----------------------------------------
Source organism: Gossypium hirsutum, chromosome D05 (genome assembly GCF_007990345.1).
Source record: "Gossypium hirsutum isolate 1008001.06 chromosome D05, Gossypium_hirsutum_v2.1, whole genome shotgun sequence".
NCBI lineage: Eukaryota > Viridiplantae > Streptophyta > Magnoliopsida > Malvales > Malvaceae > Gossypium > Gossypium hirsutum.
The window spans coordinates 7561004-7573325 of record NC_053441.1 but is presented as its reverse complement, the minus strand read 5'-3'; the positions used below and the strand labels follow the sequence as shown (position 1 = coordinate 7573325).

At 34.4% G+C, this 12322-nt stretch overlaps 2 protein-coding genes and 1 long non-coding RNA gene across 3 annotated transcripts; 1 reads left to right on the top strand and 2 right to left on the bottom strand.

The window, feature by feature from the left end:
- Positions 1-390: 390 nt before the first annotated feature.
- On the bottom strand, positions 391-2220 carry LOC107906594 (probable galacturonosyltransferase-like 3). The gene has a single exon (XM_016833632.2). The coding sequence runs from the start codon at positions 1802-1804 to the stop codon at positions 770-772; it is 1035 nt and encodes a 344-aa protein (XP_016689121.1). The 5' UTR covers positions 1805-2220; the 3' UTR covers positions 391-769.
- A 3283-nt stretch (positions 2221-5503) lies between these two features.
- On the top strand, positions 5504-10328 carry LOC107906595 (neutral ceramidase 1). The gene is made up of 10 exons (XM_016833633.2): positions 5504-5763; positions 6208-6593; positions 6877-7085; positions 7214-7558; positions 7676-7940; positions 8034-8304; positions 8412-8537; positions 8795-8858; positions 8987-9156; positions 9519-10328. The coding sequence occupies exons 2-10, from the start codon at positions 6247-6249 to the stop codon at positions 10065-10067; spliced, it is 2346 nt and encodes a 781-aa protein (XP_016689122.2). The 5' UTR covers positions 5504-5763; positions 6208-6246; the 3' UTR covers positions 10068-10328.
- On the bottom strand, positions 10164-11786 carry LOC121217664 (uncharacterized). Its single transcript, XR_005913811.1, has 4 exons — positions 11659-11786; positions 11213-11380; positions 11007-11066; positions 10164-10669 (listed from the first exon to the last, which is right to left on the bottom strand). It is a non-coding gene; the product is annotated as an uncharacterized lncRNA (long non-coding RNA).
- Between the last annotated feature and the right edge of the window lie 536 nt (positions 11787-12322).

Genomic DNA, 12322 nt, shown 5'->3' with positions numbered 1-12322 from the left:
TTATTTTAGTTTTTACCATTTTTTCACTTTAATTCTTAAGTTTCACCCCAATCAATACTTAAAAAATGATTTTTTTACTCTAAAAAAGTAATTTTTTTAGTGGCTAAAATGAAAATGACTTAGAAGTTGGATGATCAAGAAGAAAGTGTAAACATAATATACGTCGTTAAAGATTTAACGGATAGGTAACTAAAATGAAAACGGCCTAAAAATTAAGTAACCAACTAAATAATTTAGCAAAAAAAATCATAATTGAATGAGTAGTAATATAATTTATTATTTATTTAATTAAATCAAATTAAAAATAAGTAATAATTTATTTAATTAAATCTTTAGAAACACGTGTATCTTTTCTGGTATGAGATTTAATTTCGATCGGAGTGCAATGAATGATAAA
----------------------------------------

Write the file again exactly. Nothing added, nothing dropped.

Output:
Source organism: Gossypium hirsutum, chromosome D05 (genome assembly GCF_007990345.1).
Source record: "Gossypium hirsutum isolate 1008001.06 chromosome D05, Gossypium_hirsutum_v2.1, whole genome shotgun sequence".
NCBI lineage: Eukaryota > Viridiplantae > Streptophyta > Magnoliopsida > Malvales > Malvaceae > Gossypium > Gossypium hirsutum.
The window spans coordinates 7561004-7573325 of record NC_053441.1 but is presented as its reverse complement, the minus strand read 5'-3'; the positions used below and the strand labels follow the sequence as shown (position 1 = coordinate 7573325).

At 34.4% G+C, this 12322-nt stretch overlaps 2 protein-coding genes and 1 long non-coding RNA gene across 3 annotated transcripts; 1 reads left to right on the top strand and 2 right to left on the bottom strand.

The window, feature by feature from the left end:
- Positions 1-390: 390 nt before the first annotated feature.
- On the bottom strand, positions 391-2220 carry LOC107906594 (probable galacturonosyltransferase-like 3). The gene has a single exon (XM_016833632.2). The coding sequence runs from the start codon at positions 1802-1804 to the stop codon at positions 770-772; it is 1035 nt and encodes a 344-aa protein (XP_016689121.1). The 5' UTR covers positions 1805-2220; the 3' UTR covers positions 391-769.
- A 3283-nt stretch (positions 2221-5503) lies between these two features.
- On the top strand, positions 5504-10328 carry LOC107906595 (neutral ceramidase 1). The gene is made up of 10 exons (XM_016833633.2): positions 5504-5763; positions 6208-6593; positions 6877-7085; positions 7214-7558; positions 7676-7940; positions 8034-8304; positions 8412-8537; positions 8795-8858; positions 8987-9156; positions 9519-10328. The coding sequence occupies exons 2-10, from the start codon at positions 6247-6249 to the stop codon at positions 10065-10067; spliced, it is 2346 nt and encodes a 781-aa protein (XP_016689122.2). The 5' UTR covers positions 5504-5763; positions 6208-6246; the 3' UTR covers positions 10068-10328.
- On the bottom strand, positions 10164-11786 carry LOC121217664 (uncharacterized). Its single transcript, XR_005913811.1, has 4 exons — positions 11659-11786; positions 11213-11380; positions 11007-11066; positions 10164-10669 (listed from the first exon to the last, which is right to left on the bottom strand). It is a non-coding gene; the product is annotated as an uncharacterized lncRNA (long non-coding RNA).
- Between the last annotated feature and the right edge of the window lie 536 nt (positions 11787-12322).

Genomic DNA, 12322 nt, shown 5'->3' with positions numbered 1-12322 from the left:
TTATTTTAGTTTTTACCATTTTTTCACTTTAATTCTTAAGTTTCACCCCAATCAATACTTAAAAAATGATTTTTTTACTCTAAAAAAGTAATTTTTTTAGTGGCTAAAATGAAAATGACTTAGAAGTTGGATGATCAAGAAGAAAGTGTAAACATAATATACGTCGTTAAAGATTTAACGGATAGGTAACTAAAATGAAAACGGCCTAAAAATTAAGTAACCAACTAAATAATTTAGCAAAAAAAATCATAATTGAATGAGTAGTAATATAATTTATTATTTATTTAATTAAATCAAATTAAAAATAAGTAATAATTTATTTAATTAAATCTTTAGAAACACGTGTATCTTTTCTGGTATGAGATTTAATTTCGATCGGAGTGCAATGAATGATAAA